Core fundamentals:hashing and rugby are similar, except in hashing you don’t have to endure the physical punishment and bleeding to be able to drink beer and sing dirty songs afterward.

Hashing is not a foot race. It must be a team effort, with front runners breaking check marks, returning to the check and marking the true trail, blowing whistles to help the pack solve the trail and keep close to the front runners. There are too many front running bastards/racers in the hash who don’t give a damn about the rest of the pack and who refuse to give up their first-place position to help another hasher.

Another thing that I have noticed in the past is that some hashers use hashing to enable their power trips. Some hashers want to be the grand master and control the hash. They come to feel that they “own” a hash. I have personally heard such conversations between GMs and potential GMs while sittng on the toilet in the mens’ room during a formal hash function.

I am the father of ten children; seven of mine and three step-children. I have discovered that a hash is like a child. You cannot control a hash. It is going to do what it wants. The Okinawa HHH is a physical kick-ass, lewd and crude tricks, in-your-face hash. The San Diego HHH is more laid back, with the GM on his feet, smoothly controlling the down-down events while most the hashers are on the ground sitting on their lawn chairs. The Orange County HHH is a lot like Okinawa; more combative with the GM’s. The Long Beach HHH is a hyper hash. LBHHH likes to go places and do things and not always in Long Beach: river rafting, desert forays, campouts, weekends on Catalina Island, etc. LBHHH has been “computerized” since its inception; primarily the result of Asynch’s GM-ship. The circle stands and surrounds the GM while he tries to control the down-down’s with jokes, gimmicks and sex.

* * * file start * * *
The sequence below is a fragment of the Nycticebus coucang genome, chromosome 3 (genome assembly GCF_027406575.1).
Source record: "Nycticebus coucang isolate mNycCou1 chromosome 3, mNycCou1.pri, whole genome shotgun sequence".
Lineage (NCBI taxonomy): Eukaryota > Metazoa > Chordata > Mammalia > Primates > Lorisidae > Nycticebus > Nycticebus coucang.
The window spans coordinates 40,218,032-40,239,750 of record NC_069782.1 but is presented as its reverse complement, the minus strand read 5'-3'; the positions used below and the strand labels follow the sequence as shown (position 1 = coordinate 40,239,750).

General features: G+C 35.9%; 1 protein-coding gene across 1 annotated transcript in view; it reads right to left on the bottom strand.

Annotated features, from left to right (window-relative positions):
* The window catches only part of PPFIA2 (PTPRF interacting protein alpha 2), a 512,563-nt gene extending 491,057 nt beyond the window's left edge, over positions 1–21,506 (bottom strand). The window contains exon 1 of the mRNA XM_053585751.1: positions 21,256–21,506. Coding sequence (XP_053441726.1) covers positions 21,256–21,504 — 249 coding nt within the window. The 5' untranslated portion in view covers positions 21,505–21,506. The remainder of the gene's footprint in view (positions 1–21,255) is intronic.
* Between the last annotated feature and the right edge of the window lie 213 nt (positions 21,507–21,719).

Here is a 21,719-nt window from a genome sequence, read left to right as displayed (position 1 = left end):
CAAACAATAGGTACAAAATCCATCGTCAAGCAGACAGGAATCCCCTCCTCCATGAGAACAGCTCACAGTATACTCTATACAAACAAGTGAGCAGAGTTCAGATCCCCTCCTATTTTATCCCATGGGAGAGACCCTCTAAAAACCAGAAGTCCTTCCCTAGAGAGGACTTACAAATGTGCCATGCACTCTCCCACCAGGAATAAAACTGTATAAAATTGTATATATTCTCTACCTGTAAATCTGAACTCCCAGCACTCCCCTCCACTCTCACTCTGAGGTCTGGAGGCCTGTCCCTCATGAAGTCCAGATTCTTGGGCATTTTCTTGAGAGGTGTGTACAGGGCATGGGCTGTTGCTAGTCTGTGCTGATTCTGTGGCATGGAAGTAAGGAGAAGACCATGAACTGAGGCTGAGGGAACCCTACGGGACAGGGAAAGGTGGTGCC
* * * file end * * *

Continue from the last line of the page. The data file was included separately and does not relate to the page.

A hash is going to develop by itself and do what it (the group) wants to do. One founder, one grand master, one person cannot dictate where the hash is going and what it is going to do, just like your children. I enjoy all of the hashes which I have founded or have been involved with, just as I am proud of all of my children.

No one “owns” a hash.

Kegs or cans? Makes no difference. It depends on the size of the hash, its organization and its affluence.

My hashing future? One thousand runs and one hundred harings with the Long Beach Hash House Harriers, and three more annual Jock BBQ runs until I have hosted twenty-five.

Yours for better hashing,
Dal (Jock) Trader

Back to Booger’s Half-Mind Interviews